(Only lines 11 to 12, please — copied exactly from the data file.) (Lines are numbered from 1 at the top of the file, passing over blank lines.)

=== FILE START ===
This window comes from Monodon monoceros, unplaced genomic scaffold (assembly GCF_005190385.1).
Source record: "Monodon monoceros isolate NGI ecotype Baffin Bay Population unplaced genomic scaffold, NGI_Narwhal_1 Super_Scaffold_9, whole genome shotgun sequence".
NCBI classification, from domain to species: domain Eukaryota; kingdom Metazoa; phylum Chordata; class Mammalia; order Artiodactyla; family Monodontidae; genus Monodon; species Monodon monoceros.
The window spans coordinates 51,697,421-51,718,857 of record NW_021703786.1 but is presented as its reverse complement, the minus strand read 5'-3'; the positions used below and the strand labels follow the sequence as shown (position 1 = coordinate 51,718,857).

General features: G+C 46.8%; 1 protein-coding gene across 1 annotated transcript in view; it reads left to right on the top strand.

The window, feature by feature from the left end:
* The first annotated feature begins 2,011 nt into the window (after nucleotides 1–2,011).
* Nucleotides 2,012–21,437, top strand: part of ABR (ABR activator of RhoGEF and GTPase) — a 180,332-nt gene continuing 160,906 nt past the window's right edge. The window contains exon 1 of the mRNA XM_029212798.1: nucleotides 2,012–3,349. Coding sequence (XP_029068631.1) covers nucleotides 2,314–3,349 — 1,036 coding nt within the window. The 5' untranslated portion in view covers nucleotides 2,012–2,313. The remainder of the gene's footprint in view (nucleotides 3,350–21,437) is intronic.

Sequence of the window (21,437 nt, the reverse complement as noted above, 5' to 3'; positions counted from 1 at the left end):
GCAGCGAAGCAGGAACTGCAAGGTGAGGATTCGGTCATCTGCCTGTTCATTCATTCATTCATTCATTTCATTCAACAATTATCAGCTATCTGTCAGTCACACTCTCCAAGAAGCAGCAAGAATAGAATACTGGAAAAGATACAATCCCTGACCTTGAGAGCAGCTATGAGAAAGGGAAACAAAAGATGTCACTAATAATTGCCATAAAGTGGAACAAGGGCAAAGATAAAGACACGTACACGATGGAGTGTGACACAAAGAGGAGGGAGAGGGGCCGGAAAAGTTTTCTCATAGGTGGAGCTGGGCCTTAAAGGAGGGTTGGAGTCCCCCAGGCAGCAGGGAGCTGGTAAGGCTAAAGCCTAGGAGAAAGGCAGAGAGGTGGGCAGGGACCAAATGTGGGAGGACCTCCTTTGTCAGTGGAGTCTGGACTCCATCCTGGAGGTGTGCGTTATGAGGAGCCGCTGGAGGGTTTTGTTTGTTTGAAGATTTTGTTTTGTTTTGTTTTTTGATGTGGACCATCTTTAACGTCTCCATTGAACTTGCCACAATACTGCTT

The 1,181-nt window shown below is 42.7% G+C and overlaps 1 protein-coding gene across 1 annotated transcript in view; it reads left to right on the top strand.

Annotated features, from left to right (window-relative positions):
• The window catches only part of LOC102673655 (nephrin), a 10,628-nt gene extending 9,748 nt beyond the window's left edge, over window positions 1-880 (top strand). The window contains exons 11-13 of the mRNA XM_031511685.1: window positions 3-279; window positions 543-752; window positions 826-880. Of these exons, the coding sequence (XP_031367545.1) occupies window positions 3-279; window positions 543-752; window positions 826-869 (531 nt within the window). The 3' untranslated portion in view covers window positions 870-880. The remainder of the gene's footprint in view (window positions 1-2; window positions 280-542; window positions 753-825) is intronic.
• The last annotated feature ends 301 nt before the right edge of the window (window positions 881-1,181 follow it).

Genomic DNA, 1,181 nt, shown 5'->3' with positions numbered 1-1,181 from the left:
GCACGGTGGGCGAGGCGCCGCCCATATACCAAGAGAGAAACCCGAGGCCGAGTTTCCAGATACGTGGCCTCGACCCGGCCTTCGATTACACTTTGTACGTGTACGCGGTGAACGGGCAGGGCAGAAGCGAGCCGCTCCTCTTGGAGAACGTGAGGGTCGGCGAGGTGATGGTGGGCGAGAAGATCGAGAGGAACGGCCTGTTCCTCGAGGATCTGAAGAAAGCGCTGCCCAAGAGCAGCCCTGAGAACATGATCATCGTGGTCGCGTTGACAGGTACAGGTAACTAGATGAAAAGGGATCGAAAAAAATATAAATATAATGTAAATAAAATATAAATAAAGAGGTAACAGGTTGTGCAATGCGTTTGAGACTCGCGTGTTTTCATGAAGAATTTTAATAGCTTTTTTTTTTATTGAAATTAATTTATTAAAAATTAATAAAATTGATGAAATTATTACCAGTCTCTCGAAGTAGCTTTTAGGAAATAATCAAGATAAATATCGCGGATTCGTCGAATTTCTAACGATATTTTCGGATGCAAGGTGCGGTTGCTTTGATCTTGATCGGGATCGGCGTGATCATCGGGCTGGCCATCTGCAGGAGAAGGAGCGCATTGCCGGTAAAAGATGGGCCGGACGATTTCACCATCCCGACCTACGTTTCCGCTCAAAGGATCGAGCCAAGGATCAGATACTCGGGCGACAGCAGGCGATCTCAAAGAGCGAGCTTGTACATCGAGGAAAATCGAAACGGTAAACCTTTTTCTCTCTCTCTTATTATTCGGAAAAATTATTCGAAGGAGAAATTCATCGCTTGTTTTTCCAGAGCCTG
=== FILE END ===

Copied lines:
The 1,181-nt window shown below is 42.7% G+C and overlaps 1 protein-coding gene across 1 annotated transcript in view; it reads left to right on the top strand.

Annotated features, from left to right (window-relative positions):